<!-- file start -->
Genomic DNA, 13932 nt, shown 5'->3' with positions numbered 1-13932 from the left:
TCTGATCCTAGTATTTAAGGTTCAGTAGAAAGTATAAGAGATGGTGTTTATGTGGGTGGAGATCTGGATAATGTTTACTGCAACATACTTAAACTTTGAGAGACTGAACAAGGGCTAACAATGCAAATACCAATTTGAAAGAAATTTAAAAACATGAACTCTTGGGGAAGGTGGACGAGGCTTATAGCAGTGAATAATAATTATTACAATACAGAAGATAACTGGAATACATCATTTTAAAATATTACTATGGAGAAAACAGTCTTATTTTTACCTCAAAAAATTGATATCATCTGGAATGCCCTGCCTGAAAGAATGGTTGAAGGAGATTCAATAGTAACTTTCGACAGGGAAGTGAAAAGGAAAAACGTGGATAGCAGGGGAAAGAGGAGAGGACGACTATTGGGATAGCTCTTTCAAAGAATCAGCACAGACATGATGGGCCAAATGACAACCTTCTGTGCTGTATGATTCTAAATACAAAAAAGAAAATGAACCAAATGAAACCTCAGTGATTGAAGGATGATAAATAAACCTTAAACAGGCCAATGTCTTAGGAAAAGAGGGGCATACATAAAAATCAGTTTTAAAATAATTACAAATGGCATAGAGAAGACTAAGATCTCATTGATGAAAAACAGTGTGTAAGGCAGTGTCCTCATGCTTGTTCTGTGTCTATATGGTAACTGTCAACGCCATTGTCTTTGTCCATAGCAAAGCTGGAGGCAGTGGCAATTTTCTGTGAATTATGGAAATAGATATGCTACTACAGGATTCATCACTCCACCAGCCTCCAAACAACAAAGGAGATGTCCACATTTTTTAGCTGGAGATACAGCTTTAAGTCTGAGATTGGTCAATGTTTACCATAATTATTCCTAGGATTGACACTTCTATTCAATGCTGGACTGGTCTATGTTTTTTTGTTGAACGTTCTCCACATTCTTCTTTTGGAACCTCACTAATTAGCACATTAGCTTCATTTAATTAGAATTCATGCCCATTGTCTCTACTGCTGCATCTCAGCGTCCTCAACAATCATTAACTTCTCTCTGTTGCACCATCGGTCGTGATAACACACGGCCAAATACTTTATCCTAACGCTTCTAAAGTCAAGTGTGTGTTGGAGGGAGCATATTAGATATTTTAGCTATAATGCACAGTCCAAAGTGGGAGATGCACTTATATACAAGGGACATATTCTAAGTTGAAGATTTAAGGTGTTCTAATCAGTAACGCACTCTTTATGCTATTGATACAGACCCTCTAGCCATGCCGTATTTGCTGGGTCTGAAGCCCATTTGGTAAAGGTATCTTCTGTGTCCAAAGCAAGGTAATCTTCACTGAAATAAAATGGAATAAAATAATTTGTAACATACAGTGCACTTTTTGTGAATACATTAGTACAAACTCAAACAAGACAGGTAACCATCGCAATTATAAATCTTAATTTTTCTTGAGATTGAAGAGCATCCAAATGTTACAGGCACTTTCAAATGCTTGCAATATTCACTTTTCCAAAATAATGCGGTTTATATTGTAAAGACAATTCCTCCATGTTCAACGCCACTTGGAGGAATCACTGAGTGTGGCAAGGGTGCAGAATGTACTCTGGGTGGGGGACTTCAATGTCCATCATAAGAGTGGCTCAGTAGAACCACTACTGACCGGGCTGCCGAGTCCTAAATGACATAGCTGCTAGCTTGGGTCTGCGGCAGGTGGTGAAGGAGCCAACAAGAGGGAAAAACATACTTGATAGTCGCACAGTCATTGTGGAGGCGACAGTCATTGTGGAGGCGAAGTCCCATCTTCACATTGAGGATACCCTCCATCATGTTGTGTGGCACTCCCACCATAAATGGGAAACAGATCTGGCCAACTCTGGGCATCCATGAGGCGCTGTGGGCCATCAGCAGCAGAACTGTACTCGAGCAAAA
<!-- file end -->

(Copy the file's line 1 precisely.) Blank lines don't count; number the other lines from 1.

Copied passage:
Genomic DNA, 13932 nt, shown 5'->3' with positions numbered 1-13932 from the left: